Posted by Marcia Penner Freedman
I’ve noticed lately that conversations with my friends often turn into musings about the state of our planet and the effects of climate change. This doesn’t surprise me. It’s a topic we are all concerned about. But in some of my most recent conversations, I’ve discovered something that did surprise me. Several of my intelligent, educated, socially active, non-climate-change-denier friends are feeling helpless in facing the future realities of a warming Earth.
Here are a couple of examples….
There’s no hope. I don’t see a way out of it. In a short time this planet Earth is going to be uninhabitable, and there’s nothing we can do to stop it. (university scientist)
I’ve stopped reading the newspapers. I used to love my Sunday mornings reading the New York Times, but now, I open it up and read a little, and put it down. It’s too much. (author)
I’ve stopped thinking about it. It’s all too overwhelming. (retired scientist)
When I went online and checked out some of the blogs that are coming out on the subject of global warming, I found there is the tendency among some of those writers to express similar feelings.
For the first time in my life, I’m unsettled and scared for the future. I feel helpless in the face of this overwhelming issue. (blogger: The Bigger Picture Blog)
When I allow myself to think about climate change and its glaring realities, the emotional reaction created makes me feel like crawling into bed and curling into a ball (blogger: Existential Dread of Climate Change)
When people feel helpless, when they perceive that, no matter how hard they try nothing they can do will alter their bad situation, they tend to give up, accept their fate and fall into a state of inaction. Learned helplessness, as this process is called in Psychology, is a game stopper when it comes to solving problems. It can lead to depression and anxiety and a lowered sense of self.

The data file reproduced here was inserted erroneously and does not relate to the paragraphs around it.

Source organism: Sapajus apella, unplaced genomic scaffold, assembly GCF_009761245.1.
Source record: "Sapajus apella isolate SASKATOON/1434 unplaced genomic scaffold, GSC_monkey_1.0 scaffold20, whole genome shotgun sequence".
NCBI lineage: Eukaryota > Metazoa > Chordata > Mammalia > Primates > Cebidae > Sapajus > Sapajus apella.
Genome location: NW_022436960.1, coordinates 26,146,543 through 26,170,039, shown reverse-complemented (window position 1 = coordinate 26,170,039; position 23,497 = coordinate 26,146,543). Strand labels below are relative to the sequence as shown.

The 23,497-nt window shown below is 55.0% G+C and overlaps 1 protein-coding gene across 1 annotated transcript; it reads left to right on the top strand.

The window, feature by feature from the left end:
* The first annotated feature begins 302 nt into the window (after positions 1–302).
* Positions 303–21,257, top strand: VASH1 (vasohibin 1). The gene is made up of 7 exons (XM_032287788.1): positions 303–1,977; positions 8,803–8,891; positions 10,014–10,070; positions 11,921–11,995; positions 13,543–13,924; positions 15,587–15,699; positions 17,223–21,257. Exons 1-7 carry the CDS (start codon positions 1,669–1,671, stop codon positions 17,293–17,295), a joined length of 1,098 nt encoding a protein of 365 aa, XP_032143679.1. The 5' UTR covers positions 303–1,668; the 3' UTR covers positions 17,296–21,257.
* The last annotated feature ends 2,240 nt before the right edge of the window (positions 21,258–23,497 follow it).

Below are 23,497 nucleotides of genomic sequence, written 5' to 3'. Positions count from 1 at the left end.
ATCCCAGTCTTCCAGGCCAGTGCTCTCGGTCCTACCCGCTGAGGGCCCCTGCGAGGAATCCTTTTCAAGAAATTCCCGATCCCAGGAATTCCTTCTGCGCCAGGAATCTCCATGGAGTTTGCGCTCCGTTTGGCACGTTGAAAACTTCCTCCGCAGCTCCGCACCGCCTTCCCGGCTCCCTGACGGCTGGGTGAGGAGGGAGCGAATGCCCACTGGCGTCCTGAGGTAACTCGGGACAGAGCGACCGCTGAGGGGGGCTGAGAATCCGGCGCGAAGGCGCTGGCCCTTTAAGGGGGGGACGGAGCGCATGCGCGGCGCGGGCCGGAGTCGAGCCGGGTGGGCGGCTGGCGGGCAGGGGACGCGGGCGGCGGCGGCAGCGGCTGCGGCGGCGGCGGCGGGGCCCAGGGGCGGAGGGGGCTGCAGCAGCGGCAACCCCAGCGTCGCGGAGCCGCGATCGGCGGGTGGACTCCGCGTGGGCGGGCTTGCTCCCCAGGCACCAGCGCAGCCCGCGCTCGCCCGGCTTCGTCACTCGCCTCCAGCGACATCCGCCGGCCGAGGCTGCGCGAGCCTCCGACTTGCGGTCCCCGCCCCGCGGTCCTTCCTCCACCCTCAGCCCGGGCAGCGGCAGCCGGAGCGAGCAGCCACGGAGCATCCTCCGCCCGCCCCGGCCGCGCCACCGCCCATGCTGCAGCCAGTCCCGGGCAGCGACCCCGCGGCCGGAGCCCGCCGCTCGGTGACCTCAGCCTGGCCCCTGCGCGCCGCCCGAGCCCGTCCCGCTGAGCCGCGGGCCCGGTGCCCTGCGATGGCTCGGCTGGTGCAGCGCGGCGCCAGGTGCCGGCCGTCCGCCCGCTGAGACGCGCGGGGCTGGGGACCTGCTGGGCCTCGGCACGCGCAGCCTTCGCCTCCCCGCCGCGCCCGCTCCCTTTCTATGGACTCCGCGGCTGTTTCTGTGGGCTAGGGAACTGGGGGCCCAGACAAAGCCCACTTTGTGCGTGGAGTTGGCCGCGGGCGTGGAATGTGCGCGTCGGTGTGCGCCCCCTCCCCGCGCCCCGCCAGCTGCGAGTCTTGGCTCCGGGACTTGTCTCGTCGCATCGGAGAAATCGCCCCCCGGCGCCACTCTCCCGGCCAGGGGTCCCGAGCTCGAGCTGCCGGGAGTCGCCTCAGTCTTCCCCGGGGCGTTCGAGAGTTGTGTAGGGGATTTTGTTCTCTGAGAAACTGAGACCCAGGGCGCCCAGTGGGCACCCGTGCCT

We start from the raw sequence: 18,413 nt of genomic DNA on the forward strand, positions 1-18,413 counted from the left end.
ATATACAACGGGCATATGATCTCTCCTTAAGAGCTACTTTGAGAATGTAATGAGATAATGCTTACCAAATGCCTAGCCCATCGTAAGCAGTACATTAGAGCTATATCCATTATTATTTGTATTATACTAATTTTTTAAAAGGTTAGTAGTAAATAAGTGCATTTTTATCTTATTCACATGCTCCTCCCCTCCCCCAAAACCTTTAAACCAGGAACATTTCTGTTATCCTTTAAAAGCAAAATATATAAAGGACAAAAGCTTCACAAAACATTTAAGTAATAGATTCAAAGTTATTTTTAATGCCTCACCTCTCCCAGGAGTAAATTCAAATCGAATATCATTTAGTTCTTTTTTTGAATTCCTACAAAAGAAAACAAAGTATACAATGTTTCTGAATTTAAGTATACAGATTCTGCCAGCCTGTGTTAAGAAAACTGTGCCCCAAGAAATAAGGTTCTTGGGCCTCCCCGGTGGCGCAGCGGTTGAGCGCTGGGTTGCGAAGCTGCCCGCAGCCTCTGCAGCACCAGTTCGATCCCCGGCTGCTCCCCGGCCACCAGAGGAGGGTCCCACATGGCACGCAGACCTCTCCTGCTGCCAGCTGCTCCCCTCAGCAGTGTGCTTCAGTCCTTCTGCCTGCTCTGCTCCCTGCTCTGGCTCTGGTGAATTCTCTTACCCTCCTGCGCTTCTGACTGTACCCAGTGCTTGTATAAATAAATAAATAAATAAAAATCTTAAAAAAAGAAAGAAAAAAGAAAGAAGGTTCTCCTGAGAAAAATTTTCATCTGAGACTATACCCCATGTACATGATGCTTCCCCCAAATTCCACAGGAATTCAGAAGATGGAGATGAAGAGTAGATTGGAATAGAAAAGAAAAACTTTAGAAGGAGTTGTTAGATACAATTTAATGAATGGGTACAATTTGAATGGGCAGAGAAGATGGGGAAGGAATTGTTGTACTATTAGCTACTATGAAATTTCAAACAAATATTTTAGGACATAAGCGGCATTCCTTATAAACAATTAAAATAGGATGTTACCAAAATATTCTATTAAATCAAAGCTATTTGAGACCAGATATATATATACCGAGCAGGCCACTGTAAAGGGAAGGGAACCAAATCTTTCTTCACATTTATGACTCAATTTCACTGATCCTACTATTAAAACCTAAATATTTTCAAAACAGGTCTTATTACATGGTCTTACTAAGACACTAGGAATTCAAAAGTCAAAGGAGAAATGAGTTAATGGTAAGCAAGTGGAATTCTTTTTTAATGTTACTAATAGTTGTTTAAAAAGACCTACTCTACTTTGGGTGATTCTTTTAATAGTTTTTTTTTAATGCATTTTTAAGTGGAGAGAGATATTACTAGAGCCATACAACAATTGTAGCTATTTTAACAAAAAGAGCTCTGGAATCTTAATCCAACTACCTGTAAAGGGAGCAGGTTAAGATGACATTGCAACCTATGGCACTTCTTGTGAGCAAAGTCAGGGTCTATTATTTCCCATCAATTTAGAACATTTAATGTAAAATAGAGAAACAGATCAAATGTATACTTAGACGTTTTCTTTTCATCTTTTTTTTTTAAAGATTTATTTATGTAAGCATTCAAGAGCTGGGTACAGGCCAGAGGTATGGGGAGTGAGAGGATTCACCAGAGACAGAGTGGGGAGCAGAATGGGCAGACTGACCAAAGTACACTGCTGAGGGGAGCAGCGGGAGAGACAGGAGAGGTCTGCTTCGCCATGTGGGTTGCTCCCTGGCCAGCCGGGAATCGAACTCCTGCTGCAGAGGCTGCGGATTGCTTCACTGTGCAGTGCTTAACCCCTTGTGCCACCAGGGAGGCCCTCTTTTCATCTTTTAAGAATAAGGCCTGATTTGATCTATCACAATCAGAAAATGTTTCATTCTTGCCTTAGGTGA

The naming of this psychological process dates back to a series of seminal research projects in Psychology during the 1960s, when, sadly, shocking animals was considered all right in the name of science. From these investigations, the researchers concluded that an individual can learn to become helpless after unsuccessful attempts at confronting a specific negative situation. For example, a child who cannot learn to solve math problems no matter how many tutors and teachers try to help him, after failing over and over to gain control of the situation, will give up trying. Children like these are vulnerable to carrying their negative emotional reactions to their helplessness to many other aspects of their lives. Learned helplessness can become a personality trait.
But that’s not how climate change helplessness works. Instead, in helplessness over global warming, people like my friends know that personal conservation practices like recycling and cutting back on energy use are correct, but believe their efforts are ineffective simply because of the enormity of the problem. After all, in contrast to classic learned helplessness where inaction affects the individual, in climate change the impact of inaction can have far-reaching effects for millions and possibly billions of people. The person who is aware of this then becomes morally entangled in the problem of climate change. There’s the rest of the world to think of.
So, in this complicated situation of feeling ineffectual in the face of the enormous moral responsibility, people suffering from climate change helplessness might protect themselves from becoming depressed and lethargic.
Like my friends the author and the retired scientist, they avoid thinking about it. Like the university scientist who concludes that there’s nothing that can be done to stop the progress. Like the bloggers who recognize that they want to curl up in bed or who feel unsettled and scared and helpless. They all sense that climate change is out of their control. But that doesn’t mean they will stop trying.